Rule of Three: A Guide to Island Hopping Around Koh Samui, Koh Pha Ngan and Koh Tao

Gulf of Thailand
22 November 2017
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The rule of three says that a trio of things is usually more satisfying and easier to remember which is why you’ll want to visit this unforgettable trio of tropical islands in Thailand!

Ever noticed how the best things usually come in threes? Like wines: white, red and rose; your favourite trilogy; Toblerone (it’s triangle-shaped, stay with me); and that classic decider game (for the last piece of Toblerone perhaps?) of rock, paper, scissors.

There’s no doubt that beaches and islands are what Thailand does best and with over 3,500km of coastline and hundreds of islands to explore you won’t be short of choice when it comes to beach life.

BEST OF THREE

Three of my favourites are in the Gulf of Thailand: Koh Samui, Koh Pha Ngan and Koh Tao. Whether you’re looking for a romantic getaway, a jungle adventure, a boozy beach break with friends or the chance to find inner peace by becoming a yogi, these islands have something to offer everyone, in every budget. And if you want a bit of all three, why not mix and match for the perfect island-hopping holiday? With regular ferry services from the mainland (if you arrive by bus or train) and between the three islands, visiting all three in the one trip is a cinch.

 

GETTING THERE AND AROUND

Your final flight destination will be either Bangkok or Koh Samui. The good news is that there are plenty of ways to get there, with excuses to add stopovers at other cities on the way too. Shop around for indirect flights to Thailand – gulf carriers like Emirates (via Dubai), Etihad (via Abu Dhabi) and Qatar (via Doha) have some great value fares.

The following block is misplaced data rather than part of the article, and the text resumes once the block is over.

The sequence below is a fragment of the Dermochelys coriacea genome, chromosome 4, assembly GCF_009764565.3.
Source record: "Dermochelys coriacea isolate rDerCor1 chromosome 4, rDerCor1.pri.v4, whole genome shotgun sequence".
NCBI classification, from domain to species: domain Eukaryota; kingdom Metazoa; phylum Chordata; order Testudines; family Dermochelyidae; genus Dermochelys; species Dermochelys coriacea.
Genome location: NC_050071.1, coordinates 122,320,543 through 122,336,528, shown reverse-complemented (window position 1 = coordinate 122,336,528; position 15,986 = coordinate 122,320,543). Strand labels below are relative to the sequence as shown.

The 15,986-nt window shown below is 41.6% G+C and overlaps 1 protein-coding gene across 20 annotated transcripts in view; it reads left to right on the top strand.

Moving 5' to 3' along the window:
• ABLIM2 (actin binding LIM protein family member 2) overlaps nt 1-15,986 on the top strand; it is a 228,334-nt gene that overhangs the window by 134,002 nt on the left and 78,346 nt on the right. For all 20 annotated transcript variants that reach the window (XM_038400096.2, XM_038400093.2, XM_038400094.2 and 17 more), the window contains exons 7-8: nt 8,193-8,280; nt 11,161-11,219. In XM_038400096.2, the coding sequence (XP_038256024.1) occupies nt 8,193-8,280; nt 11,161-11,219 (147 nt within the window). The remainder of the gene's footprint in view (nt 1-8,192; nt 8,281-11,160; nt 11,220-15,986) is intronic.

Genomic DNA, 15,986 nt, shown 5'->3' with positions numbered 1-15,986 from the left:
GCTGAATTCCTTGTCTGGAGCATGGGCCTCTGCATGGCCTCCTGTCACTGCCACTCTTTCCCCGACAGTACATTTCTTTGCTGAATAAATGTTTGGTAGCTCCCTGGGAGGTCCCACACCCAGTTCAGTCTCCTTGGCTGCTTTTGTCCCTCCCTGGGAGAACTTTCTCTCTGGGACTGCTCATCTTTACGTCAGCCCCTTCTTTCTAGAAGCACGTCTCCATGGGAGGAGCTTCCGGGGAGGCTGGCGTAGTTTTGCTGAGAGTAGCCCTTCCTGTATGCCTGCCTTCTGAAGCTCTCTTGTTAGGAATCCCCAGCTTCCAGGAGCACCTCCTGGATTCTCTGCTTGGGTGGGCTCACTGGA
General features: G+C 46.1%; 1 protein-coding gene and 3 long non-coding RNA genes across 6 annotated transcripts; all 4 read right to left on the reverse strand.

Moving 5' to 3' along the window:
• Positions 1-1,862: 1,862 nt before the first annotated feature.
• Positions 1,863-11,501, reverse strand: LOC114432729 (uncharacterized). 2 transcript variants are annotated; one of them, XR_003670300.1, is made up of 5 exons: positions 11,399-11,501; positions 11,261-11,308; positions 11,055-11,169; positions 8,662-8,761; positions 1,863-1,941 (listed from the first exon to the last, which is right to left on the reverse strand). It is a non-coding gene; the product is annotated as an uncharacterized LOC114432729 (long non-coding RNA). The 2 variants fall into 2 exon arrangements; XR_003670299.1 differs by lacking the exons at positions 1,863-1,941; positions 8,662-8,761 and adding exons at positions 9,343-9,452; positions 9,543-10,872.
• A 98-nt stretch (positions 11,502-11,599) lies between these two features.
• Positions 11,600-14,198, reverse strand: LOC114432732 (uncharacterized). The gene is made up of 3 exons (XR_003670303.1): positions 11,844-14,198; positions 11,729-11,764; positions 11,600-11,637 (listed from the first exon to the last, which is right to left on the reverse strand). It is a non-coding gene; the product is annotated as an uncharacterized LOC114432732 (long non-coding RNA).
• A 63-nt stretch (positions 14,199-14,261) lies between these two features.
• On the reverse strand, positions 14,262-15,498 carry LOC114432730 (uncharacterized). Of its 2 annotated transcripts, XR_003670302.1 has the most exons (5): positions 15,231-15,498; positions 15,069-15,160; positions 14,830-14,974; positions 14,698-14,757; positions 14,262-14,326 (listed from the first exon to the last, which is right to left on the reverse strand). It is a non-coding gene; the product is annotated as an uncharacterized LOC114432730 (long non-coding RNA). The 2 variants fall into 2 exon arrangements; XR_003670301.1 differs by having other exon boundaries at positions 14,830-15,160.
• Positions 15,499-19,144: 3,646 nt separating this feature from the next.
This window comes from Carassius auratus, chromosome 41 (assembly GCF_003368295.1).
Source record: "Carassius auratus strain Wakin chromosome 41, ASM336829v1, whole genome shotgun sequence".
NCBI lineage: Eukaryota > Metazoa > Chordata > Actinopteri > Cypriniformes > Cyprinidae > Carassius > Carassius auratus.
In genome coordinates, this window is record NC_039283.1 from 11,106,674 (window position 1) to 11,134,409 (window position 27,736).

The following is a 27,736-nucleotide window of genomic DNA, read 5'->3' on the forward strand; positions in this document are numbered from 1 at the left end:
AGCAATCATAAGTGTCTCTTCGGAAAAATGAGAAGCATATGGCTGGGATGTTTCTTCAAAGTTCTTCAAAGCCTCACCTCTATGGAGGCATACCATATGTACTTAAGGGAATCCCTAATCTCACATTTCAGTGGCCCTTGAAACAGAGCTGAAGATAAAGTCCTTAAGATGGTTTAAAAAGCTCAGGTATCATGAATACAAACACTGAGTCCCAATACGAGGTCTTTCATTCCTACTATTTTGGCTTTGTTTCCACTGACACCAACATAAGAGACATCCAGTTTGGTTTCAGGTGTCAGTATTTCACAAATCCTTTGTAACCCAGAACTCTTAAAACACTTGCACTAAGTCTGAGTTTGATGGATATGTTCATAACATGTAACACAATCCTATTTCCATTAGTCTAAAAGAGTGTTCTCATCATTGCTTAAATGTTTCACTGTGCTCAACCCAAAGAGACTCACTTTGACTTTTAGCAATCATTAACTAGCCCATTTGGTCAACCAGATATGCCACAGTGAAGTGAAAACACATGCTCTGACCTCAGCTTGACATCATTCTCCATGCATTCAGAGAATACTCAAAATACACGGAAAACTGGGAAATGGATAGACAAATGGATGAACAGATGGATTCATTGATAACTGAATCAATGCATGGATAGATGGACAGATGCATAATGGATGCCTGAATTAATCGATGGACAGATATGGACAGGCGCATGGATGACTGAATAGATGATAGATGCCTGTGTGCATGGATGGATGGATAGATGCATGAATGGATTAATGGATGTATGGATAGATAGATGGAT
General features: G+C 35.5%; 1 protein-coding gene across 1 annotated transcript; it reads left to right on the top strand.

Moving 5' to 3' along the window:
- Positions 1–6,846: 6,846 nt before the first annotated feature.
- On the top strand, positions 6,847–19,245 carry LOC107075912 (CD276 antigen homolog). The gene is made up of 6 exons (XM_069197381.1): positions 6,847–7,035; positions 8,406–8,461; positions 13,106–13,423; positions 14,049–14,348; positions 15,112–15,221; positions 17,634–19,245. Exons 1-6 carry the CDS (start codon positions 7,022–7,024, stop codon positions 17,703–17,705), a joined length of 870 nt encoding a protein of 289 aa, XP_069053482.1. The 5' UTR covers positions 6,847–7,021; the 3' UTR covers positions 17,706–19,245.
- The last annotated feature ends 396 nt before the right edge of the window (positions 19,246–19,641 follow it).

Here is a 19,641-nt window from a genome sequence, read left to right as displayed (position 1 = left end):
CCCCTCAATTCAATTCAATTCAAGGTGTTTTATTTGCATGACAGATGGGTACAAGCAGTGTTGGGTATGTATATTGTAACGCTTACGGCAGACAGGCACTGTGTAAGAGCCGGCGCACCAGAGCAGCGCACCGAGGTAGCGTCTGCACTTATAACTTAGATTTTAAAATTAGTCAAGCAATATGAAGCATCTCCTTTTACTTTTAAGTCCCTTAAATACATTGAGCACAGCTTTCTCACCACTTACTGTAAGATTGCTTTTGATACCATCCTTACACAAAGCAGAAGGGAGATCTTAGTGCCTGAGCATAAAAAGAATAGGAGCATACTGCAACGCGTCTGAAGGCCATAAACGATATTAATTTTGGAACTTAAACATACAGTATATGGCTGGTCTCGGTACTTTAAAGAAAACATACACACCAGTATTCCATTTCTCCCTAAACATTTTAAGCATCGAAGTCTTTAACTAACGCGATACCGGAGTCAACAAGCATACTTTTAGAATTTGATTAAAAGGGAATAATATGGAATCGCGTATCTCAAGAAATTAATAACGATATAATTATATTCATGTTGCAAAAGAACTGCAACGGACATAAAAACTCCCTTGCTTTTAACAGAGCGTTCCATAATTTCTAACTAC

If you’re a keen bean and just want to get there, hop on board a direct flight from London with either EVA Air or Thai Airways and you’ll find yourself landing in Bangkok 11 hours later. Bangkok’s capital will be everyone’s first port of call, so why not stop in the city for a few nights? I’ve always described Bangkok as Marmite: you either love it or hate it (I love both), but you need to try it to find out.

Fancy seeing a bit more of Asia on your way to Koh Samui? How about flying with Malaysian Airlines via Kuala Lumpur or Cathay Pacific via Hong Kong, both of which have regional flights to Koh Samui?

If you’re reading this thinking “damn! I’ve already sorted my Thailand plans”, no need to panic. You can also fly internally from Chiang Mai and Phuket to Koh Samui so you really can see it all in one trip.

Thailand is such an easy country to travel around; from buses to chartered taxis (yup, you can barter with a friendly taxi driver to take you where you need to be for a fixed price), boats, trains and planes. One of my favourite websites to use when planning a trip is The Man in Seat 61 (seat61.com/Thailand), aka Mark Smith, who has taken the hard work out of searching for train, bus and ferry times and prices – it’s well worth bookmarking this page.